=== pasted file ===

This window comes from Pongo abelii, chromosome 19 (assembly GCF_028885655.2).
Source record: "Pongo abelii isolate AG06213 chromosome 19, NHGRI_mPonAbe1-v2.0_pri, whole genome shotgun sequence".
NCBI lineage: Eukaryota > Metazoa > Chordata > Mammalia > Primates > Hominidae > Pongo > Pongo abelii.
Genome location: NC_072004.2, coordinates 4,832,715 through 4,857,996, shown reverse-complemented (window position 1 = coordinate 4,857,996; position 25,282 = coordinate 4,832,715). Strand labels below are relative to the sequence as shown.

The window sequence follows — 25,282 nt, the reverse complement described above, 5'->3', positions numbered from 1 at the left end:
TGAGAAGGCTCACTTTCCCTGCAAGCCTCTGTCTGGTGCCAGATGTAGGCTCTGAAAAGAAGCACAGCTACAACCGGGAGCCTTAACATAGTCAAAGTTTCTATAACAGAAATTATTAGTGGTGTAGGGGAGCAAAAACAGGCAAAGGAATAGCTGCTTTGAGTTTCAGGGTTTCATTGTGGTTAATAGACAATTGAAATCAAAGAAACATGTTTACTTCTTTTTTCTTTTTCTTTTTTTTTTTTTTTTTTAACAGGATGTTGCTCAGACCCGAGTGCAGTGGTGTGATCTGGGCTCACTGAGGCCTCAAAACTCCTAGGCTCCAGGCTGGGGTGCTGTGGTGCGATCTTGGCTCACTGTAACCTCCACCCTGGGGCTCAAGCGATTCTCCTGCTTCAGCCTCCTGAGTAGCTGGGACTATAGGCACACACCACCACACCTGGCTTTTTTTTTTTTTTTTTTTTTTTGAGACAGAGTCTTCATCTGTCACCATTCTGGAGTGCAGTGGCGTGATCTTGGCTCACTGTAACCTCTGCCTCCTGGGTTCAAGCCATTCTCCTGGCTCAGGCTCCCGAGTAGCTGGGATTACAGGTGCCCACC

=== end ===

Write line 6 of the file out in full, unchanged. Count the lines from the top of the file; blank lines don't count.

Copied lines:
TGAGAAGGCTCACTTTCCCTGCAAGCCTCTGTCTGGTGCCAGATGTAGGCTCTGAAAAGAAGCACAGCTACAACCGGGAGCCTTAACATAGTCAAAGTTTCTATAACAGAAATTATTAGTGGTGTAGGGGAGCAAAAACAGGCAAAGGAATAGCTGCTTTGAGTTTCAGGGTTTCATTGTGGTTAATAGACAATTGAAATCAAAGAAACATGTTTACTTCTTTTTTCTTTTTCTTTTTTTTTTTTTTTTTTAACAGGATGTTGCTCAGACCCGAGTGCAGTGGTGTGATCTGGGCTCACTGAGGCCTCAAAACTCCTAGGCTCCAGGCTGGGGTGCTGTGGTGCGATCTTGGCTCACTGTAACCTCCACCCTGGGGCTCAAGCGATTCTCCTGCTTCAGCCTCCTGAGTAGCTGGGACTATAGGCACACACCACCACACCTGGCTTTTTTTTTTTTTTTTTTTTTTTGAGACAGAGTCTTCATCTGTCACCATTCTGGAGTGCAGTGGCGTGATCTTGGCTCACTGTAACCTCTGCCTCCTGGGTTCAAGCCATTCTCCTGGCTCAGGCTCCCGAGTAGCTGGGATTACAGGTGCCCACC